It’s Computex week, which means one thing: it’s time to talk tech. Computex is the largest technology trade show and vendor conference in the world, running for five days across various buildings, conference halls, VIP rooms and hotel suites throughout Taipei, Taiwan.
But this week’s particularly important for gamers, because it marks the launch of the first generation of graphics cards on new manufacturing process. For NVIDIA, that means talking about Pascal. And for it’s CEO Jen-Hsun Huang, that means talking about PC games.
At the GPU giant’s regular pre-Computex press briefing — Computex proper doesn’t start until tomorrow — Jen-Hsun Huang praised the Maxwell generation of GPUs for being the most successful in the company’s history. The GPUs helped NVIDIA’s gaming business double over three years, according to the NVIDIA chief executive and co-founder.
“PC gaming has really flourished,” Huang told the room full of journalists. “It’s not just gaming anymore. It’s also sports, spectator sports.”
NVIDIA focus is largely concentrating around high-performance products for three pillars: PC gaming, virtual reality, and artificial intelligence. The latter was the topic that the GPU maker — or manufacturer of computers, as Huang kept stressing — was most excited about.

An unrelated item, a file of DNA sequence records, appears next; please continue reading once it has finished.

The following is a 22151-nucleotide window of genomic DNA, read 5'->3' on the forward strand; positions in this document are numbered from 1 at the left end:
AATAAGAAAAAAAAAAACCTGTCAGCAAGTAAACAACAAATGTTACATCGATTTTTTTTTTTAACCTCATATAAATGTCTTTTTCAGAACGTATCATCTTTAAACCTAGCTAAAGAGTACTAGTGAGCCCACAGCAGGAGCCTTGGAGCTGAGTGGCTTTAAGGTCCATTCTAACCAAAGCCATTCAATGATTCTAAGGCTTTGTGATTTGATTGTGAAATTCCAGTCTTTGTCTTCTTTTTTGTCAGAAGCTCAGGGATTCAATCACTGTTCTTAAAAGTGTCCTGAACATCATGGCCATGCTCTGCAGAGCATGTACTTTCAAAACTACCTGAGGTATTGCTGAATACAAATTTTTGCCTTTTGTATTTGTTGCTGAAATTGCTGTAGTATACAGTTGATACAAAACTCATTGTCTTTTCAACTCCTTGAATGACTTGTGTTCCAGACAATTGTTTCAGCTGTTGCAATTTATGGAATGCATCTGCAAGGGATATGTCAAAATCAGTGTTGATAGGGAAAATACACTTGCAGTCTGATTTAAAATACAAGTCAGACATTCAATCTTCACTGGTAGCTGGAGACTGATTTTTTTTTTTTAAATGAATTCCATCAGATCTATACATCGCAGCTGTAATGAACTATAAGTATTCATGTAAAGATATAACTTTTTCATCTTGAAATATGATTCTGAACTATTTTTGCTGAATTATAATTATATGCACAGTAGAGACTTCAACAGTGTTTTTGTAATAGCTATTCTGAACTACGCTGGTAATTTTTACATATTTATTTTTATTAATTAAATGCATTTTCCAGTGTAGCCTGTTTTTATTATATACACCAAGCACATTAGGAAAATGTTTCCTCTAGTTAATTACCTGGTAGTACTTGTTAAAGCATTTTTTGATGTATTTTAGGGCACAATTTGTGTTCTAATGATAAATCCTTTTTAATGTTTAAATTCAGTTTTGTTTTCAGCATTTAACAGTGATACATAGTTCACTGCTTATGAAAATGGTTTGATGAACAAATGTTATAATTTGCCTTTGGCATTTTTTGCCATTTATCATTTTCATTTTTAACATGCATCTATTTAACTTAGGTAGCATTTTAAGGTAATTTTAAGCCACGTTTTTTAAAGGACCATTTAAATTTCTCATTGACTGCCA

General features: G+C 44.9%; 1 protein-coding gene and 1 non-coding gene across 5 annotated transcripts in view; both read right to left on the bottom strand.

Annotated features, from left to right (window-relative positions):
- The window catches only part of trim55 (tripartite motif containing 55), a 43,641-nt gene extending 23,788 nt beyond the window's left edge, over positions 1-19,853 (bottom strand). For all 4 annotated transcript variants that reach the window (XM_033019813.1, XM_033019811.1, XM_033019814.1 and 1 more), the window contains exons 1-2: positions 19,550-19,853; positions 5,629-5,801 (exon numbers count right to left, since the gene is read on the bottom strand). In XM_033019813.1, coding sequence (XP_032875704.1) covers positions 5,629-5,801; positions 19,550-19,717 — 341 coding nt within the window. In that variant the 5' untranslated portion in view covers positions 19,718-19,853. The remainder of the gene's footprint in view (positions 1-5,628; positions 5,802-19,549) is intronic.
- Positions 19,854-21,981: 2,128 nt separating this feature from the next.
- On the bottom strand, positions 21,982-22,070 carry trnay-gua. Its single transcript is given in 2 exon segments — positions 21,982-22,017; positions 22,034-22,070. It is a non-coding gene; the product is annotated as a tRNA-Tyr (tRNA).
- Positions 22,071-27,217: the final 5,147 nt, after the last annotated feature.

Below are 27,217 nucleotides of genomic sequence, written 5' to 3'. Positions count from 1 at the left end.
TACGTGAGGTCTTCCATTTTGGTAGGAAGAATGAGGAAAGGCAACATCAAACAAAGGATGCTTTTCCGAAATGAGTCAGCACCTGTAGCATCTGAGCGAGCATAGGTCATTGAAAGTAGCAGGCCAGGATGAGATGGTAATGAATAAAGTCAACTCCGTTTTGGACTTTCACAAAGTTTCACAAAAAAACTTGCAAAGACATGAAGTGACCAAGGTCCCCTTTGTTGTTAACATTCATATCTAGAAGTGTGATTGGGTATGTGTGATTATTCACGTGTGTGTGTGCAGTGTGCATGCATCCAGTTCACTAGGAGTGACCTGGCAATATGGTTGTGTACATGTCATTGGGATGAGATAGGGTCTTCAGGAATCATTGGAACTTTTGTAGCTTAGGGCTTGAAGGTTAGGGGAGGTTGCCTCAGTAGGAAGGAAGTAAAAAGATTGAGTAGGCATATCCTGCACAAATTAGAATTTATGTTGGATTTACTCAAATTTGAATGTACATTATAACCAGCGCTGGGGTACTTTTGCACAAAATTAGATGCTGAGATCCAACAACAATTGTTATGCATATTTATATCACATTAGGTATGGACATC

“It came together about 4 years ago, about 4-5 years ago, when some researchers took advantage of our GPUs … to make it possible to use this enormous amount of data to create a computer that writes its own software,” Huang went on.
It’s a grand vision and the NVIDIA CEO mentioned a few times about how the company could best make a contribution to society — largely through self-driving cars and a reduction in road accidents. But the more intriguing element for gamers, apart from the jump in performance from the Maxwell generation to Pascal, is Project Ansel.
“The other thing we did was to recognise that video games are so beautiful, and there are so many people who are using their video games as a way to express and tell their story. It’s a form of art, we call it in-game art.”
Ansel currently only supports a handful of games, but Huang said in a Q&A afterwards that he was very proud of the API NVIDIA’s engineers had created. Certain features will have to be hardcoded into their games, however — such as a free-camera mode — although there was no timeframe on how long it would be before NVIDIA’s in-game photography suite was more widely supported.
The CEO finished with a rallying cry to PC gamers, emphasising it was one of the core pillars of NVIDIA’s business. “Video games for PCs is larger than it’s ever been before; I believe video games isn’t just about playing games, it’s also an art form,” he said.
“So people who don’t play video games can use this art form to enjoy the video games, expanding the size of the market. I believe these things simultaneously, and video games becoming more beautiful, not to mention VR, all of these things simultaneously is going to make Pascal the most successful generation we have ever done.”
The author travelled to Computex 2016 as a guest of Intel.